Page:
Why Start a Home Yoga Practice?
If you regularly read the blog or attend my classes, you know I am constantly sharing what the latest research is revealing about how yoga and meditation positively influence our bodies and minds. So, if you are already feeling the benefits from taking a weekly class, why start a home practice?
There are numerous benefits to having a yoga practice– improve flexibility, mobility, strength, balance and sleep– to name only a few. But the benefits “off the mat,” meaning how your practice changes how you show up in your daily life and in your relationships, are tremendous. Let me share a bit of my personal yoga journey to illustrate.
In the Beginning
My relationship with yoga began around 1988 just before the birth of my second child. I’d been introduced to yoga by a friend and found a weekly class at our local high school. Needless to say, I loved it! However, the peaceful, blissful feeling I felt walking out of class didn’t last long. Within a few hours I’d be back to my anxious, unhappy self.
Fast forwarding a few years, as an elementary school teacher I had the luxury of time off each summer. It was a time I looked forward to because I could take advantage of the daytime yoga classes being offered. Taking two or more classes a week made me feel even more wonderful. I noticed that that “post-practice” sense of wholeness and wellbeing lingered for more than a few hours.
Starting My Own Daily Practice
Jumping ahead again, in 2009, knowing how much yoga had improved my life, I decided to take my yoga practice one step further and enroll in yoga teacher training. It was one of the most wonderful (and difficult) things I’ve ever done. In many ways, it was similar to going through intense psychotherapy. Not only were we learning how to teach yoga, but we also were asked to engage in svadhyaya, or deep introspection through self-study. Central to yogic path, teacher training required us to not only to study yogic texts, but also to apply yoga philosophy to our daily lives. This included starting a daily spiritual practice or sadhana.
I won’t kid you, getting into the habit of a daily practice wasn’t easy. But it didn’t take long for it to become a treasured part of the day in which to care for my body, mind and spirit.
Rising about 30 minutes earlier than usual, I’d roll out my mat and light a few candles. Then I’d practice some asanas and meditate. I’d end my practice by reading something inspirational and then setting an intention for the day ahead.
Quickly, my daily morning sadhana became the “glue” that held me together during a very challenging period in my life. Off my mat, I noticed I was more apt to take a breath and respond to a stressful situation rather than react. I felt more ease in my body and I slept better. In the midst of a storm of personal and professional stressors, my daily practice served as a steady and dependable anchor.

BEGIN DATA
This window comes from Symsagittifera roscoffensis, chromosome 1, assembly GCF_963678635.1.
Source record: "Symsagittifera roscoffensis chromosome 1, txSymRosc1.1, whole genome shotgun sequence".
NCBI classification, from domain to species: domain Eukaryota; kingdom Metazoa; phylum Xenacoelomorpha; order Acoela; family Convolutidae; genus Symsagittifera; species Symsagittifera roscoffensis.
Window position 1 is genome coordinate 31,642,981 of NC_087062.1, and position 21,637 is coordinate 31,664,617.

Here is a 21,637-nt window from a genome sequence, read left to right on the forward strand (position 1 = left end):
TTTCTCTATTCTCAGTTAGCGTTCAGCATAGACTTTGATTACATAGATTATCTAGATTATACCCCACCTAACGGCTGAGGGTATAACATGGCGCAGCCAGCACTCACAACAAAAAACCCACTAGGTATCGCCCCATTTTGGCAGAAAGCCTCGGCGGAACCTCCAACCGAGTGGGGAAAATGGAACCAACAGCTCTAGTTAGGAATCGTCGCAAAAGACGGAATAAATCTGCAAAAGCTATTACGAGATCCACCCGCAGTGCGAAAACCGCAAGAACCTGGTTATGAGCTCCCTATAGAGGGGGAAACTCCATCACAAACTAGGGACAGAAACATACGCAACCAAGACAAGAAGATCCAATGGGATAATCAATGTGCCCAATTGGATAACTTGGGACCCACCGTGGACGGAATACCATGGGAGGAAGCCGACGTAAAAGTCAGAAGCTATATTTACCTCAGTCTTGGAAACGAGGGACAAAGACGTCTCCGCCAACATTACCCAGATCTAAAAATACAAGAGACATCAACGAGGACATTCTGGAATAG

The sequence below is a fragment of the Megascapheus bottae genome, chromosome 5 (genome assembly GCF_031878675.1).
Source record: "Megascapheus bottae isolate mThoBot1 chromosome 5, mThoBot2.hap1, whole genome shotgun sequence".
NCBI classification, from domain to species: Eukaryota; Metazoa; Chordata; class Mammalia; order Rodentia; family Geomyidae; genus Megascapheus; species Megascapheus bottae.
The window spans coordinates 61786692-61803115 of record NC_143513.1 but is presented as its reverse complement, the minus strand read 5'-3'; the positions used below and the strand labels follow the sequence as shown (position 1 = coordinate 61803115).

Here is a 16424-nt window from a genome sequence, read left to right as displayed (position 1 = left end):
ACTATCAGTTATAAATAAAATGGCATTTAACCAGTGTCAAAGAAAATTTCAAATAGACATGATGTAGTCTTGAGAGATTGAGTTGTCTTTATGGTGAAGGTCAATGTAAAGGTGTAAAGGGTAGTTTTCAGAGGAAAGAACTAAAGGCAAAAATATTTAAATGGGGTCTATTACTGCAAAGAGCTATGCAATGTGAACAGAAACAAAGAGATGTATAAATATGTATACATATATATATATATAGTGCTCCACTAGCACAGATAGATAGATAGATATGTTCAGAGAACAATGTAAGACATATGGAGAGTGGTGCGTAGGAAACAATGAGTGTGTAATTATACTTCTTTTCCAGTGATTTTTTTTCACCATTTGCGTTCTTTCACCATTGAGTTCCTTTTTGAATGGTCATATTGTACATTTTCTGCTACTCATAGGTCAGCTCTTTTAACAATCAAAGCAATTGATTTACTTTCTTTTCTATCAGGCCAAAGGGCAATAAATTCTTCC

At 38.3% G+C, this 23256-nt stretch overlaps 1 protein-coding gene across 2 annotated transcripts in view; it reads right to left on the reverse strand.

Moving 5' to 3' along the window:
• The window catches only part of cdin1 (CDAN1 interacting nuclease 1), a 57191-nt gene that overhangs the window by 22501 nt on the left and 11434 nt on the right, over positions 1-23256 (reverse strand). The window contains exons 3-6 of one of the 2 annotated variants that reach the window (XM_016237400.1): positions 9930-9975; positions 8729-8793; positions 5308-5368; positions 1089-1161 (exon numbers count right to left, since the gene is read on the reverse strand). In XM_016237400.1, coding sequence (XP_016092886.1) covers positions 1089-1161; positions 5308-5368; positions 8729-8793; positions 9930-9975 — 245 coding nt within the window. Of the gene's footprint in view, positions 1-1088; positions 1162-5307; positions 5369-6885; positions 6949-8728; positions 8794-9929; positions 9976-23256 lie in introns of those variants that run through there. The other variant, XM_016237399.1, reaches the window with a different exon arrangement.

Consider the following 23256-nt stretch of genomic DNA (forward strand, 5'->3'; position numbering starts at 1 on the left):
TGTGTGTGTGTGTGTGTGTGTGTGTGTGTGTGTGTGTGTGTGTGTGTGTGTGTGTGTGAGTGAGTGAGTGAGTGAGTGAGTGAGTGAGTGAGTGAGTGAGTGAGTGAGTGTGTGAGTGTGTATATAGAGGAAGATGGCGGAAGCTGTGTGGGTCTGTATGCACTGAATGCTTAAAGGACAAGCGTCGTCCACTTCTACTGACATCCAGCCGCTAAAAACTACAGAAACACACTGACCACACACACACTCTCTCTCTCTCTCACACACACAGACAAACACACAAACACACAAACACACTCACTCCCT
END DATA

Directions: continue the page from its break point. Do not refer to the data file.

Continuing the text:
My Evolving Sadhana
Although my daily sadhana looks very different now, it continues to serve me every day.
Now my practice bookends my day. Most days, I still rise early to practice. Sometimes I journal and more recently, I’ve added walking meditation. Then at the end of my day, usually before dinner, I again take time on my mat to release any accumulated tension from the day and meditate again. Even on the busiest of days or when I’m traveling or feeling exhausted, I make it a priority to find time to sit quietly, even if only for five minutes, and check in with myself.
But no matter how much time I devote, the discipline and consistency of practice serve to bring a sense of physical wellbeing and to ground me. Daily practice not only loosens the stiffness and tightness in my body, but it also reminds me to look within so I can bring my practice “off my mat” and into my daily life and relationships.
Starting YOUR Own Daily Practice
Still not convinced you should start a daily practice? In truth, the “off the mat” benefits of a daily practice need to be experienced to full comprehend them. That’s why I’m inviting you to join me over the next month as I share with you tips and strategies for developing your own daily yoga practice, including short sequences to help you know what to do once you arrive on your mat.
Look at your day and decide when you can devote 5-10 minutes to self-care. As yoga and meditation teacher Rolf Gates famously said, “Yoga is not a work-out, it is a work-in.” Well worth the journey. Namaste.